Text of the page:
K A Villet Oviya, the young innovator who built this 500g satellite under the guidance of industry experts has dubbed it 'Anitha-SAT' in memory of an aspiring medical student Anitha, who committed suicide in 2017 after she failed to clear the NEET exams.
A 17-year-old Trichy student built a light-weight satellite that will study the effects of air pollution and global warming in various regions of Tamil Nadu, including major cities.
K A Villet Oviya, the young innovator who built this 500g satellite under the guidance of industry experts has dubbed it ‘Anitha-SAT’ in memory of an aspiring medical student Anitha, who committed suicide in 2017 after she failed to clear the NEET exams.
The 500g Anita-SAT packed in a conical capsule will take off in a helium balloon from Mexico City on May 6, reported The Times of India.
Oviya, a medical aspirant, is now preparing for her NEET exam. Contesting on the reality TV show E7ham Arivu for budding scientists three years ago, the 17-year-old was then motivated to build a satellite.
Oviya drew limelight as a budding innovator when she presented her smart irrigation system to late President A P J Abdul Kalam. “I wanted to do something to create awareness about air pollution. My love for electrical engineering and electronics drove me further to conceptualise Anitha-SAT,” the class 12 student told TOI.
The project reached its culmination after three years and was sponsored by Agnishwar Jayaprakash, the founder of Ignite-India and Agni Foundation, who also happens to be the man behind the E7ham Arivu show.
She worked hard under the guidance of the Garuda Aerospace in Chennai, to design, procure components, fabricate and feed in the algorithms for the satellite.
Working of the satellite
- Anita-SAT in its three-hour lifespan will reach an altitude of 15 km.
- It will carry sensors to measure various parameters like temperature, pressure, air quality and concentration of gases including carbon monoxide.
- GPS for positioning, gyrometer and accelerometer to measure orientation and angular speed.
- Barometer to measure the height.
- A camera to telecast the mission live.
How will this data reach the ground?
The captured data will be transmitted via satellite to the ground station at Aztra Labs in Mexico City.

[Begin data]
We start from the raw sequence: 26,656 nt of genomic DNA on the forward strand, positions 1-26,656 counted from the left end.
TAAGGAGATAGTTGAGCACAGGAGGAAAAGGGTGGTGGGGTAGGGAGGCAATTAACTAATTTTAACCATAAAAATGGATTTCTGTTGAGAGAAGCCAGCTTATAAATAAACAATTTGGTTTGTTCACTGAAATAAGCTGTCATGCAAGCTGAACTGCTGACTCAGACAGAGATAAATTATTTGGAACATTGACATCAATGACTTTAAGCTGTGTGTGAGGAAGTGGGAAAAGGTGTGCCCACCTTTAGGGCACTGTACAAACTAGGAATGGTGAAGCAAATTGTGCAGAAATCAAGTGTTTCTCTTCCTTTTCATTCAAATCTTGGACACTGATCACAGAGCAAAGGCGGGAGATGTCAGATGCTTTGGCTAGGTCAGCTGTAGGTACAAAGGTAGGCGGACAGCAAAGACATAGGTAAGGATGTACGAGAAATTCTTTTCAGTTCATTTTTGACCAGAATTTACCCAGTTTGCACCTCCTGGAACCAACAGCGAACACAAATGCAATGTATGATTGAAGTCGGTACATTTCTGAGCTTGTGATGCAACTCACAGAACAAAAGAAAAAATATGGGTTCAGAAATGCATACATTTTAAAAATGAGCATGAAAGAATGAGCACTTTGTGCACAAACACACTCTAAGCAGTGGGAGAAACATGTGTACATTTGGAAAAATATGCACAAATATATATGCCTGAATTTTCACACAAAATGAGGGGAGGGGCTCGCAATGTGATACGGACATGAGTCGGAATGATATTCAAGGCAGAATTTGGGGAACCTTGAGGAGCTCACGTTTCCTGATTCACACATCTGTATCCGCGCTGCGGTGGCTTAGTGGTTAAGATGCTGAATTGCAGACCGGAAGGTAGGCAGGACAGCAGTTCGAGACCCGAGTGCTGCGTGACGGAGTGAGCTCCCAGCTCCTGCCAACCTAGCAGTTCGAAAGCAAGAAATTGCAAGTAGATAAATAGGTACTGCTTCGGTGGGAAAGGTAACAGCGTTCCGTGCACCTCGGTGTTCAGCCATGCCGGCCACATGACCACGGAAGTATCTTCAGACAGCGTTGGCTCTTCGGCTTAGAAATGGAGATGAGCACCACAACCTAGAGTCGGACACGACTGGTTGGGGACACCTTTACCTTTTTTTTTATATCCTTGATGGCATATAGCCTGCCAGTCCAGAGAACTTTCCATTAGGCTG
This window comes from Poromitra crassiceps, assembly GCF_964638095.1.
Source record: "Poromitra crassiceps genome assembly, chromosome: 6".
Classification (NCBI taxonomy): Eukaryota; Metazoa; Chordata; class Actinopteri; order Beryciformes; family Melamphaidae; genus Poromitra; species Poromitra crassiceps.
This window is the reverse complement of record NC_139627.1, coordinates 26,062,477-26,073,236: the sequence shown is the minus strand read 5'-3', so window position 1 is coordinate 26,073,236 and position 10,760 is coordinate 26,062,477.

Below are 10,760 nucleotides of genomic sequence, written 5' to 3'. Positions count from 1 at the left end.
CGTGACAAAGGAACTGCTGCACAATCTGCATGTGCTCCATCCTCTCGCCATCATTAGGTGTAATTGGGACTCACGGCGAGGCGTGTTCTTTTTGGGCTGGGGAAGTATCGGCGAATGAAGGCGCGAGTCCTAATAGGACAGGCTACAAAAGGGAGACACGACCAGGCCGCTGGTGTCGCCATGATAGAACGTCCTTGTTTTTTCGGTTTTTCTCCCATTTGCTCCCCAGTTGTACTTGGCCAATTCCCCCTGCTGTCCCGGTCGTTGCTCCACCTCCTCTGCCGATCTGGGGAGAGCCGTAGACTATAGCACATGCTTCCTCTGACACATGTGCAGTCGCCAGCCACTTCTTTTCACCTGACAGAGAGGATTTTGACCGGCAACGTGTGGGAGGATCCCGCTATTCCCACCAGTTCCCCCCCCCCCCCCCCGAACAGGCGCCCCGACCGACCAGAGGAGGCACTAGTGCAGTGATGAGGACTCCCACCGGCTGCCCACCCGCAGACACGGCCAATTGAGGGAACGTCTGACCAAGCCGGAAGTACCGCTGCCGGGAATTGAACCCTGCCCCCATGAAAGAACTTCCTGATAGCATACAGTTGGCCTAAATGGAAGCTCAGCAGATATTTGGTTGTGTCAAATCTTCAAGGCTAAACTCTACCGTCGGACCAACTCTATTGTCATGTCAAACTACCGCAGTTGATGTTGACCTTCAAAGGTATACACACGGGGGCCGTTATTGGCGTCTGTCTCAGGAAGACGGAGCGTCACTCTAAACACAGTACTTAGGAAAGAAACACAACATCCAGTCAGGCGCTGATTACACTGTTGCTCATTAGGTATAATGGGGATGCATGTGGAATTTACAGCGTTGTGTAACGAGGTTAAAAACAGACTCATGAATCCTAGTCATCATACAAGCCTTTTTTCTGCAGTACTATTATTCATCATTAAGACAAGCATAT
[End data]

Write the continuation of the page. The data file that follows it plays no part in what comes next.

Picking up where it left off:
When the helium balloon nears the uppermost layer of the earth’s atmosphere, it will explode, and the capsule will descend.
The capsule will also be equipped with a parachute when it reaches around 8,000m from sea level, and once it falls into the sea, the satellite would be recovered.
Speaking to TOI, Oviya said, “The gas sensor fitted in the satellite, will measure the concentration of various gases like oxygen, carbon dioxide and carbon monoxide layer-wise in the atmosphere, the data of which can be used by the government to come up with measures to tackle air pollution.”
Her project was also lauded by Tamil Nadu Chief Minister Edappadi K Palaniswami and Education Minister K A Sengottaiyan.
While Oviya is looking forward to the launch of the satellite, May 6 also happens to be the day she will be appearing for her NEET exam. “I won’t be able to watch the launch,” she told TOI.
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Oviya’s innovations at a tender age span across sectors. She has also undertaken some interesting projects including an automatic irrigation system based on soil moisture content, a bio-fertiliser and pesticide, and a hand-gesture vocaliser for people with speech and hearing impairment.
We wish Oviya all the best as she prepares to take the first step towards both her dreams, of launching the satellite and appearing for her NEET exam. May she succeed with flying colours.
(Edited by Shruti Singhal)